Greensboro DWI Attorneys Contest HGN tests daily in DWI Trials (Part 2).
Top DWI trial attorneys are always looking for new ways to challenge DWI tests, especially in the area of probable cause to arrest. Here is a more advanced look at a new way to challenge the HGN.
More recently, in State v. Godwin, the Court of Appeals decided that “a party offering testimony about the results of an HGN test…do so through a properly qualified witness who has been accepted as an expert by the trial court.” Though it is noteworthy that the officer in Godwin was never tendered as an expert, the Court explained further that consistent with N.C.G.S. 8C-1, Rule 702(a) and Daubert, a witness must be qualified as an expert “by knowledge, skill, experience, training, or education” and can testify to their opinion “if all of the following apply: (1) [t]he testimony is based upon sufficient facts or data. (2) The testimony is the product of reliable principles and methods. (3) The witness has applied the principles and methods reliably to the facts of the case.” Additionally N.C.G.S. 8C-1, Rule 702(a1) requires that the subject HGN test have been “administered by a person who has successfully completed training in HGN.” The Court also addressed prior precedent in State v. Smart, 674 S.E.2d 684 under the old version of N.C.G.S. 8C-1, Rule 702(a), where subsection (a1) “obviat[ed] the need for the State to prove that the HGN testing is sufficiently reliable” stating in dicta that “some may even question whether Smart survives the amendment to Rule 702(a)[.]” On the facts in Godwin, the Court also held that the error in admitting the HGN testimony was prejudicial.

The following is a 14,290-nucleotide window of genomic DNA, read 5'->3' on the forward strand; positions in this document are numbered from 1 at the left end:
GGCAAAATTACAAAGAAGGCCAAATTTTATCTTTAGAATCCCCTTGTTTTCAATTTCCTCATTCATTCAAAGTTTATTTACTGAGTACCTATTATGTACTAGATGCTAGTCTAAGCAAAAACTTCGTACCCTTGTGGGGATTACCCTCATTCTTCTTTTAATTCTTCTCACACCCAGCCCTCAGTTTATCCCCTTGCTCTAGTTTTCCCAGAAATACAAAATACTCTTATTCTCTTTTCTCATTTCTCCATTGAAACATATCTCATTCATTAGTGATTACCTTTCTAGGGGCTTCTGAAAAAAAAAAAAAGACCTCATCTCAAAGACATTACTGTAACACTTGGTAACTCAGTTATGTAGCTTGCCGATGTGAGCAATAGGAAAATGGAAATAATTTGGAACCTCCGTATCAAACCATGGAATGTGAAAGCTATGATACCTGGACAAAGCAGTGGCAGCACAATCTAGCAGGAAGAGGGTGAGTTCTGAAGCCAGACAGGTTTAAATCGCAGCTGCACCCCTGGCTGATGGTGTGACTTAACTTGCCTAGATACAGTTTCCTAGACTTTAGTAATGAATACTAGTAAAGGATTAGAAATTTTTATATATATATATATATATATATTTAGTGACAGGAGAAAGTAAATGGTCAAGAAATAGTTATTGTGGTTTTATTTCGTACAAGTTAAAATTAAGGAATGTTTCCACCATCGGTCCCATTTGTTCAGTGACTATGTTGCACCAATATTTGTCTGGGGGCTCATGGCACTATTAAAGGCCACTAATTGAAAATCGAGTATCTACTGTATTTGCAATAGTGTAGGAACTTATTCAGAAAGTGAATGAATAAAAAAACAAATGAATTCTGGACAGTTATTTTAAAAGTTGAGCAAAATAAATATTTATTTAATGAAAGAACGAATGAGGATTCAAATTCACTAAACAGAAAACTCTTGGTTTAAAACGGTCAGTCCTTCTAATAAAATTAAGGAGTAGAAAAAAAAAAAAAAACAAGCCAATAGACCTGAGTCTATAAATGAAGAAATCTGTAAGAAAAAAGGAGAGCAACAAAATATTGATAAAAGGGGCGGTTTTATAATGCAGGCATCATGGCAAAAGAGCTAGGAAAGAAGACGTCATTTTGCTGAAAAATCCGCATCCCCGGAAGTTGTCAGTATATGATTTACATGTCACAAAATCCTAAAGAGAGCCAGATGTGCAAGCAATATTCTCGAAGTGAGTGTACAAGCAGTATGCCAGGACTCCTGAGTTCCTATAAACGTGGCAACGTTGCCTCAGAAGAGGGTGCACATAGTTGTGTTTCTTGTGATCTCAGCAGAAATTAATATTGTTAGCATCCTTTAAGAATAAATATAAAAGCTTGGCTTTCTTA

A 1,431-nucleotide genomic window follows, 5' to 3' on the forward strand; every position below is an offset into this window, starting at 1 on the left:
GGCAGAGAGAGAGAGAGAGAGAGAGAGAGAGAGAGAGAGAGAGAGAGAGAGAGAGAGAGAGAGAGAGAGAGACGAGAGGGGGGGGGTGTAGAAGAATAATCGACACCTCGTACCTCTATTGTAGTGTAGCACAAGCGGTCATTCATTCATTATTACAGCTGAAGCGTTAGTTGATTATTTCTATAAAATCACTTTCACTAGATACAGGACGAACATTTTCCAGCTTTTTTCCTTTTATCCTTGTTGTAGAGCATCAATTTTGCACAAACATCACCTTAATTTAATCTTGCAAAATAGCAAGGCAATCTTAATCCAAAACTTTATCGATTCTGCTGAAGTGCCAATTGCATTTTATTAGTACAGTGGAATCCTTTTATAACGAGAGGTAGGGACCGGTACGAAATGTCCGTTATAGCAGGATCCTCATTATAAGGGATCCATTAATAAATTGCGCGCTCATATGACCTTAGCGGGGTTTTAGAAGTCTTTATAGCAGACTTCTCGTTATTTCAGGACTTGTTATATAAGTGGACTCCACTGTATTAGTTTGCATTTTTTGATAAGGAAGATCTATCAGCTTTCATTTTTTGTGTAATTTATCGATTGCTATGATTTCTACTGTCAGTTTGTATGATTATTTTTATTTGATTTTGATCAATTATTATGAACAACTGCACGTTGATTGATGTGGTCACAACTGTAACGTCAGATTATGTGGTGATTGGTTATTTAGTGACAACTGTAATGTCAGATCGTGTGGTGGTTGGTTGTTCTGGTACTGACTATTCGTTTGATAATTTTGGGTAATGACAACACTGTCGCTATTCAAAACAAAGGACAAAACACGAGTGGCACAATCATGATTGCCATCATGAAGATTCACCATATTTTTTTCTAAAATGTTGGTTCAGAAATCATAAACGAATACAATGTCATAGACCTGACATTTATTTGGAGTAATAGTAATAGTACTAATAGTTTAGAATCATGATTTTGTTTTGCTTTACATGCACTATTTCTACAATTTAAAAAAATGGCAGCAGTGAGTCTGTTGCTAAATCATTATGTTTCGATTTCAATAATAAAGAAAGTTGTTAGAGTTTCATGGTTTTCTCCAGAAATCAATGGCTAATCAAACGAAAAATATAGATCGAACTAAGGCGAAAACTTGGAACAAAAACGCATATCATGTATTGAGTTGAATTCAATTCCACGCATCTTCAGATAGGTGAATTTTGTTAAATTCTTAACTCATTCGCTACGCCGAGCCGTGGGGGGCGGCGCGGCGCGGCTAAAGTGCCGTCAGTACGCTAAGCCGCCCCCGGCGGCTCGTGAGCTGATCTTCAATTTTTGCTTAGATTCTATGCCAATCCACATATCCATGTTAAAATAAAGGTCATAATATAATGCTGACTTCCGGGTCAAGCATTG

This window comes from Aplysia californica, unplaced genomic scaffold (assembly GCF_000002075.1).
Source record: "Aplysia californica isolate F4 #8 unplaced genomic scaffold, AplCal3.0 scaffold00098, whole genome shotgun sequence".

On the same date it issued Godwin, the Court also issued a decision in State v. Torrence, where it declared that testimony regarding the results of the HGN test and the issue of impairment relating to it was error. In so doing, it short-circuited an…inventive…prosecutor’s argument that the officer was not giving an expert opinion but merely “reporting his observations.” The Court also pointed out in Torrence that even a qualified expert’s assertion that the presence of four or more clues on the HGN creates a seventy-seven percent (77%) chance that a defendant is at .10 or higher because N.C.G.S. 8C-1, Rule 702(a1) specifically prohibits testimony “on the issue of specific alcohol concentration[.]”
It is also noteworthy that the amendment to N.C.G.S. 8C-1, Rule 702(a) seems in both decisions to have resurrected earlier precedent in State v. Helms, 504 S.E.2d 293, which found that “the HGN test does not measure behavior a lay person would commonly associate with intoxication, but rather represents specialized knowledge that must be presented to the jury by a qualified expert” and that the State had to show, among other things, that the methodology underlying the test was “sufficiently reliable” and “can be properly applied to
the facts in issue.” Reciting the Court’s analysis in Helms, the Godwin decision reminds that “where no evidence was admitted, and no inquiry conducted, as to the reliability of HGN testing…it was error to admit an officer’s testimony regarding the results f the HGN test administered[.]”